Ethics Forum Luncheon: I think a couple of years back there was a rash of posts about FTC disclosures and we’ve had previous sessions on this at BBC, so I wasn’t unfamiliar with the topics at this forum, but this is still a useful panel nonetheless. Jane Litte of Dear Author moderated a discussion with Richard Newman of Hinch Newman LLP and Professor Geanne Rosenberg of Baruch College. First the speakers went over their credentials, then they discussed what the FTC guidelines for bloggers were. Basically you must disclose if you got a free product to review or are compensated in any way. It should be noted that the FTC is more concerned about reviews that are falsely positive in order to sell a product rather than reviews that are not positive. Disclosure should be clear and conspicuous. After this there was some discussion of ethics and conflicts of interest (something that gets in the way of or appears to get in the way of clear, unbiased, independent opinion), and then the floor opened up to questions. I wish I could say I paid more attention, but I’m afraid I zoned out after a while. :\ ETA: I meant to link to this Book Smuggler’s post in which they pointed out some of the problems with this panel which includes calling ARCs “free”.

Blogging Platforms: This might have been one of my favorite panels because the women who were in it (Rachel Rivera of Parajunkee, Evie Seo of Bookish, April Conant of good Books and Good Wine, and Stephanie Leary – a WordPress consultant) went into some more technical detail of the day-to-day differences between some of the more popular blogging platforms (specifically blogger and wordpress were compared, and then the differences between versus were discussed). I have a site because I cannot be bothered to deal with self-hosting, keeping code up-to-date, dealing with security and backing up my blog that is involved with, so this panel cemented my continuing laziness, but may eventually get fed up with some of the plugins I can’t get on the .com end. There was also an interesting discussion of useful-for-book-blogger plugins, including one for star-ratings. Plus I’d always been curious about blogger so it was interesting to have it’s pros and cons laid out even if I’m not really ever going to move there.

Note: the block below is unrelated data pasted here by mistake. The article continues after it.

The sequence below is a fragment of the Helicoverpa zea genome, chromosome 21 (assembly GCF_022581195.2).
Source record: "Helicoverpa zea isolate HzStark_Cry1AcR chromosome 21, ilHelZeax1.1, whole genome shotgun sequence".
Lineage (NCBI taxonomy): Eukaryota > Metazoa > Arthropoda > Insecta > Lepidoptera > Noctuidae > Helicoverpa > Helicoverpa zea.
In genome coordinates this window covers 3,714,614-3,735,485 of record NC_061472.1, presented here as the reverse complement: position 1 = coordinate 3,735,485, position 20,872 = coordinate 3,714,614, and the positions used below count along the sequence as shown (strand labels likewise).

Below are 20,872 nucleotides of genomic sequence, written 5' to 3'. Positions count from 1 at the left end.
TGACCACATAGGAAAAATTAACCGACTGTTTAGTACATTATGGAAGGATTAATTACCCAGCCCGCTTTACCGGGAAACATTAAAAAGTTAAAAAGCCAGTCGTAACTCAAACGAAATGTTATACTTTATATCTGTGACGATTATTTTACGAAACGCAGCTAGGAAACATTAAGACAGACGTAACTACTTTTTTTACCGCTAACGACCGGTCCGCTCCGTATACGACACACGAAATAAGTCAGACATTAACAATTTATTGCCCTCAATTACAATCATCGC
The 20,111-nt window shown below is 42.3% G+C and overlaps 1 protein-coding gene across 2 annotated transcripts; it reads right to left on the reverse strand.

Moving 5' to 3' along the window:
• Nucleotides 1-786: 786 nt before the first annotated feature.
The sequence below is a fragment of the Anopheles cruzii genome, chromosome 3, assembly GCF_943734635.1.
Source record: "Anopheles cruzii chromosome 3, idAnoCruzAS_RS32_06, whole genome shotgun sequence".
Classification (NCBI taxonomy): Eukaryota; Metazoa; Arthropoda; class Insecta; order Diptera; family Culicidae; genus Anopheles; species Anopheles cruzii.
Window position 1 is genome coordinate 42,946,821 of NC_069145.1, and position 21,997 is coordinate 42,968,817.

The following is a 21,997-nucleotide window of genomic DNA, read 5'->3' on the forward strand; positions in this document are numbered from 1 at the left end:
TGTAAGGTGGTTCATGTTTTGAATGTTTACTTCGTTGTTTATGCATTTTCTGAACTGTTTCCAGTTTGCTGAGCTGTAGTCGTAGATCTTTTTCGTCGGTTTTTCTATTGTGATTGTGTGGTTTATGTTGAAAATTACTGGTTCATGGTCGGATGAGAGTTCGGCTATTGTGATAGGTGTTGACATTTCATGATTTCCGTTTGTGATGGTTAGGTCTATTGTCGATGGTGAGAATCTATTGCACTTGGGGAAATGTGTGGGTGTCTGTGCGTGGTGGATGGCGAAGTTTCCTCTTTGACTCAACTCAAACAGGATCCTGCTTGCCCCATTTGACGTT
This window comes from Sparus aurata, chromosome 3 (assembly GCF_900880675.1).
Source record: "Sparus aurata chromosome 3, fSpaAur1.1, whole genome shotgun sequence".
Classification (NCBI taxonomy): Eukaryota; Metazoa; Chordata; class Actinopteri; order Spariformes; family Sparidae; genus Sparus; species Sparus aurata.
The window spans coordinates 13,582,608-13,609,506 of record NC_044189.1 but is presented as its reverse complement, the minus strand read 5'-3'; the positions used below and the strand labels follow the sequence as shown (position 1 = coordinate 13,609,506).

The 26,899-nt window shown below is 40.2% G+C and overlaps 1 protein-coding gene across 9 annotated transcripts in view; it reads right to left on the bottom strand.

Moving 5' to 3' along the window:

Extending the Reach of Your Blog Online: I was seriously waffling over sitting in on this panel until the moderator busted out a laptop and we realized that a powerpoint presentation was happening. It was a long day and I needed some visual aids in my life. The panelists were Mandy Boles of The Well-Read Wife, Malle Vallik of Harlequin (moderator), Eric Smith of Quirk Books, and Robert Mooney of Blogads. Basically this session was about using social media in order to drive traffic to your blog. Mandy Boles started by saying she thinks that the next big thing after twitter and facebook is instagram because it is on its way to having 100 million users within 3 years. She talked about how she uses Instagram, and then moved on Vine, which is like Instagram except users share  6 second long videos. She recommended using the availability of hashtags in both these social platforms to get yourself noticed. [FYI: both of these social apps are geared towards Apple customers, and I am anti-Apple, so for those of you like me: Vine just became available on android this week]. Eric Smith talked about how offline events can produce traffic online – for example he has something called the Geek Awards that has created traffic for his blog. Finally Robert Mooney recommended using Stumbleupon because ‘stumbles’ last a long time, while on twitter you post a link and the effect of bringing in traffic is only a temporary blast. He also recommends Reddit but cautions that you can’t just jump into the Reddit community, you have to be a “good citizen” and “do your research” before you dive in.

I attended BEA on Thursday and Friday (I thought about also going Saturday but I was pretty pooped by then). As usual it was pretty crowded and crazy, but this year I think I had a better time dealing with it. It helped that there weren’t that many books that I HAD to have so I wasn’t really rushing around. There were some long lines though – I think I waited up to an hour to get a couple of books signed. I didn’t really go straight to the most crowded areas when BEA first opened it’s doors so maybe I just wasn’t looking at the right time, but to me it didn’t seem like there were as many books out on the floor as before. It might be that there just was less Young Adult and Science Fiction & Fantasy out though because a couple of people told me they thought there were more books this year. I did feel like it was a lot harder to get extra copies of books. I was trying to get certain YA books that other bloggers asked me to look out for, but the publishers were pretty strict about the popular  titles.